Darwin and Leuckart

Darwin Specimens

Circa 1983 two specimens were rediscovered in UCC’s vaults; a cavy and an Azara’s opossum.  Inscriptions on the mounts bore the name ‘C. Darwin’, suggesting these specimens may represent something special. After exchanging letters back and forth with the National Museum of Ireland, the catalogue of Darwin’s specimens from his voyage on the HMS Beagle revealed two long missing specimens - a cavy and an opossum! Darwin set sail from Plymouth in December 1831 and spent five long years circumnavigating the globe, collecting specimens and meticulously documenting everything he observed. It was upon return to England in 1836 that Darwin’s ideas, the seeds of which were sown on his expedition, began to take shape. These ideas culminated in the publication of his seminal On the Origin of Species in which Darwin described the theory of evolution by natural selection.

Leuckart Charts

These incredible wall charts were discovered in the museum in the early 2000’s, however their true historical importance was only revealed in 2020. The charts were created by Rudolf Leuckart (1822 - 1898), a German zoologist known as the ‘Father of Parasitology’. Leuckart was at the forefront of a drive to understand parasite complexity, documenting the life-histories of multiple species. As a professor of zoology at the University of Giessen, he gained a reputation for teaching excellence, and his skill in outlining complicated information led to the production of the wall charts depicting everything from protozoa to primates.  The UCC museum houses over one hundred charts, powerful legacies which were likely used as teaching aids many years ago. Leuckart received multiple accolades throughout his career, and the Rudolf-Leuckart-Medaille is still awarded today by the German Society of Parasitology.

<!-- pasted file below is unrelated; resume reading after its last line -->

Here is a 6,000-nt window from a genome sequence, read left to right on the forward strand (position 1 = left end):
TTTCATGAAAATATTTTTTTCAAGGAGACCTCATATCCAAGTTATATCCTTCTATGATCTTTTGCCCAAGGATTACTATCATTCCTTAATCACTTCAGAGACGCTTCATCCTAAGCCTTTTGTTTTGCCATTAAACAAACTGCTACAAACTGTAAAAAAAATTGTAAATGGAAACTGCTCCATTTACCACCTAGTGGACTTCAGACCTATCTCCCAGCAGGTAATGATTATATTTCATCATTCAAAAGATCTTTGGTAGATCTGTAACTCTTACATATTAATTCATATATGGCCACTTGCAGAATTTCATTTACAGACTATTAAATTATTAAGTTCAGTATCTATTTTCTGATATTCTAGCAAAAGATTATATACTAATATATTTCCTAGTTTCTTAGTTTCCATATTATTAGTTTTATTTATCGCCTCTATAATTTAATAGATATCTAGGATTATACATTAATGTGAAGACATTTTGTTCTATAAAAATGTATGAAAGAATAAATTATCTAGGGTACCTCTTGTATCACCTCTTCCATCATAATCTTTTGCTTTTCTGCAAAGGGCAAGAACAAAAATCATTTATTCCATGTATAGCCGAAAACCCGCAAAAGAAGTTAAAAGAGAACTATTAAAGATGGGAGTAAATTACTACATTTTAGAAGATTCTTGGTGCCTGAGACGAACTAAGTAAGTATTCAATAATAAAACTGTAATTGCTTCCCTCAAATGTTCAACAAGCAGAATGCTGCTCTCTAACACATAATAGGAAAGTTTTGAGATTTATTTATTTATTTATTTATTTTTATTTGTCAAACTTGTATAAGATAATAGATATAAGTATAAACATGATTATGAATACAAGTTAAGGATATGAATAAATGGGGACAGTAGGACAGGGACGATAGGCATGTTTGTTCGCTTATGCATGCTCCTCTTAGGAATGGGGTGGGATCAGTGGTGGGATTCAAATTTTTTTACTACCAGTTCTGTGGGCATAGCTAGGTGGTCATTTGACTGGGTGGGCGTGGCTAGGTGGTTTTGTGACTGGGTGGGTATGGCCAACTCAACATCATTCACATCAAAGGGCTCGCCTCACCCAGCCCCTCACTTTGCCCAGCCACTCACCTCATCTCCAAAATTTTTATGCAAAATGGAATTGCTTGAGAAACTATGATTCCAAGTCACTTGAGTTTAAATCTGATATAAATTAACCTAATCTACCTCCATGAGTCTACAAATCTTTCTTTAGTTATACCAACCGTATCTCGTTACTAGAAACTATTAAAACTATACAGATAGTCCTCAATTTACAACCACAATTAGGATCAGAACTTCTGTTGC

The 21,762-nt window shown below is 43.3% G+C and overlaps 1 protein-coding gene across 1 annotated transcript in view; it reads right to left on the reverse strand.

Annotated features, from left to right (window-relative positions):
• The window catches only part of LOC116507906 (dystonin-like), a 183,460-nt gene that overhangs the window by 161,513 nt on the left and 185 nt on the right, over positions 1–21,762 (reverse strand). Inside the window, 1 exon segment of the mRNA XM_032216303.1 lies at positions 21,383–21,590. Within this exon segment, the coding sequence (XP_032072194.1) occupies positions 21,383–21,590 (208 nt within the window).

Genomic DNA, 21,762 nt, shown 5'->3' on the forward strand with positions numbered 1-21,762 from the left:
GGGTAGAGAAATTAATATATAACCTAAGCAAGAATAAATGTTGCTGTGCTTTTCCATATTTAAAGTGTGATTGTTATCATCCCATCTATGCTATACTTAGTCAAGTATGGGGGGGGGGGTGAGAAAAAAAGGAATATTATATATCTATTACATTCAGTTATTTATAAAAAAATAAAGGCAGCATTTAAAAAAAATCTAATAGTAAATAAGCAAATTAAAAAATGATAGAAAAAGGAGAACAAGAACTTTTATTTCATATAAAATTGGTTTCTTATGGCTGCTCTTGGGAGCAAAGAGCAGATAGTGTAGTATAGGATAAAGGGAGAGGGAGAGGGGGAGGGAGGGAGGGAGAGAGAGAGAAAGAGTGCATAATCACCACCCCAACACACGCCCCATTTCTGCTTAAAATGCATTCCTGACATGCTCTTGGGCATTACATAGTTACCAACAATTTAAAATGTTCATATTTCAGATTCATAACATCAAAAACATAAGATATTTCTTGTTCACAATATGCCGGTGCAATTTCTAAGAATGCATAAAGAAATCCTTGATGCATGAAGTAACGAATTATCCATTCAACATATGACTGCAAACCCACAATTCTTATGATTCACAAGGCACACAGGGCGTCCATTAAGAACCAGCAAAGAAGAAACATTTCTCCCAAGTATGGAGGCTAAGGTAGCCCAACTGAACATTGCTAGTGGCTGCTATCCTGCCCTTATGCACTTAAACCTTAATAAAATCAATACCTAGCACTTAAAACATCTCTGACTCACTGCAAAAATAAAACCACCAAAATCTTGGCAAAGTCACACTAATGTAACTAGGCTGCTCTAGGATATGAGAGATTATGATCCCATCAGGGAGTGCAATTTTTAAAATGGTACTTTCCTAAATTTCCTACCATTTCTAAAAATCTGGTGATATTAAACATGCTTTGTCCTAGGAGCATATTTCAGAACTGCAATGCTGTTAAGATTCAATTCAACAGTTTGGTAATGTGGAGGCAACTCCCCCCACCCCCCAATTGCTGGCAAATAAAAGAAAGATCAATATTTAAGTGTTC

UCC Natural Collections